College - Author 1

College of Science and Mathematics

Department - Author 1

Kinesiology and Public Health Department

Degree Name - Author 1

BS in Kinesiology



Primary Advisor

Darren Avrit, College of Science and Mathematics, Kinesiology and Public Health Department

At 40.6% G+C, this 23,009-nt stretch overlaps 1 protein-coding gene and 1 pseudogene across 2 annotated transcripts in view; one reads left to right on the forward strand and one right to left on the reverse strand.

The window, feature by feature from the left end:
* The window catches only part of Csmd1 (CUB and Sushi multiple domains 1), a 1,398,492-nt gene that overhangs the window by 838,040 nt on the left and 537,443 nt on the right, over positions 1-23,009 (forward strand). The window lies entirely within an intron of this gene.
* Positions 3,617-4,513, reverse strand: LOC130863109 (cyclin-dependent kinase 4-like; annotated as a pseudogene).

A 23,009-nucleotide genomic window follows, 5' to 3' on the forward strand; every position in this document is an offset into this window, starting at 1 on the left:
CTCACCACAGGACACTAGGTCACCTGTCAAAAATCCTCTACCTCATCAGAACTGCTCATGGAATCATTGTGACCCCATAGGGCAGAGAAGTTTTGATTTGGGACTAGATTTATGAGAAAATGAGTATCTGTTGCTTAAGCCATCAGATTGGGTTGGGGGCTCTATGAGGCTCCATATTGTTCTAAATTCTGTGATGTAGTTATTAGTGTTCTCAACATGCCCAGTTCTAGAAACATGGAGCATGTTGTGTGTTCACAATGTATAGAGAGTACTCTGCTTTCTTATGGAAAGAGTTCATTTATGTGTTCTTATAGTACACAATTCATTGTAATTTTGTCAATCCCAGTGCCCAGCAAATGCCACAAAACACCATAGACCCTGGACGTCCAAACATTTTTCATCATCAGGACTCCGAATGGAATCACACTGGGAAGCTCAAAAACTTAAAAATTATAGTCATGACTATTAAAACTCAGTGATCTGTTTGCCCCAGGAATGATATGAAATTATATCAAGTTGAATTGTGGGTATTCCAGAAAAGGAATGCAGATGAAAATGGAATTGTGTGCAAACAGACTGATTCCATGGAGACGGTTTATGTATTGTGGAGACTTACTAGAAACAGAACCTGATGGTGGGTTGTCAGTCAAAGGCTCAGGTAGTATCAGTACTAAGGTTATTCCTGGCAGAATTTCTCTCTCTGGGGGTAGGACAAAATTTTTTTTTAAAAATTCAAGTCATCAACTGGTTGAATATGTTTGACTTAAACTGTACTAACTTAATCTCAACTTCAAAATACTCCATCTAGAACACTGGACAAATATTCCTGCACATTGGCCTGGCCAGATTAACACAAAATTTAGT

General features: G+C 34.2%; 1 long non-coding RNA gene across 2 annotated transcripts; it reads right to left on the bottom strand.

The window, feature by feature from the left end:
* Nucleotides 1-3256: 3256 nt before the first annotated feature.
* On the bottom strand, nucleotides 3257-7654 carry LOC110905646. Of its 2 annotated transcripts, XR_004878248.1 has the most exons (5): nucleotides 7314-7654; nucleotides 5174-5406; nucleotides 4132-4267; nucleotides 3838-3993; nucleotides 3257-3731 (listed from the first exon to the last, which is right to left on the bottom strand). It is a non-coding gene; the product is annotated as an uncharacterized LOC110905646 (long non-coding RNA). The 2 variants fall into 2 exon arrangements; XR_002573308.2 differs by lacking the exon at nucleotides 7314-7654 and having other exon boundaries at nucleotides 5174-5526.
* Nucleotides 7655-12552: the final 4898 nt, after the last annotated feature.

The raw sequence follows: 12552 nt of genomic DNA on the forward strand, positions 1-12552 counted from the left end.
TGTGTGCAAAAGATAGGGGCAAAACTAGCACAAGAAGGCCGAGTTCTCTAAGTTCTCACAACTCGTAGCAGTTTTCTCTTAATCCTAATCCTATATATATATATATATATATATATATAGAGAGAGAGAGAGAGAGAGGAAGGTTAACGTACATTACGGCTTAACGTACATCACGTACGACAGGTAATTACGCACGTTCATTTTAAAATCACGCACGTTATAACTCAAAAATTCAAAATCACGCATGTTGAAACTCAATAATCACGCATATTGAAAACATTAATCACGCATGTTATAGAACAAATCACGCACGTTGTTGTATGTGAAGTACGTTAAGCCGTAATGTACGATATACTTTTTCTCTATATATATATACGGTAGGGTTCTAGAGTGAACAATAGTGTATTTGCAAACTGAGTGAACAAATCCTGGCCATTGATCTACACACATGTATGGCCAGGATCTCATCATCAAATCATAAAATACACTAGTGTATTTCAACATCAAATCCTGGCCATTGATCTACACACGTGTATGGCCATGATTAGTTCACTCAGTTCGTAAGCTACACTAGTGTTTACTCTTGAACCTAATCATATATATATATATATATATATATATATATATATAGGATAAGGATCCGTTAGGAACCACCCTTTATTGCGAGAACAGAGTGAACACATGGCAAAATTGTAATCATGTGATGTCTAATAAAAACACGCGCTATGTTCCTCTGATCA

With the rapidly growing elderly population in the United States, the number of people diagnosed with dementia and Alzheimer’s Disease (AD) is increasing dramatically. For these patients, it is crucial to slow the rate of progression. Research has proven that exercise improves cognition, and recent findings suggest a similar association among those with AD. However, this is complicated by the large majority of AD patients becoming non-ambulatory as the disease progresses. Thus, there is a large gap in the literature to meet the needs of non-ambulatory AD patients working to slow their disease’s progression. The first purpose of this article is to summarize the existing research that demonstrates the positive effects that exercise has on the elderly and patients with AD. The second purpose is to provide activities that can enhance the cognitive and physical function of AD patients with various ambulatory and cognitive status. Recommendations for further research into various programs’ physiologic effects on AD patients are offered, as well as some tools that may help with data collection.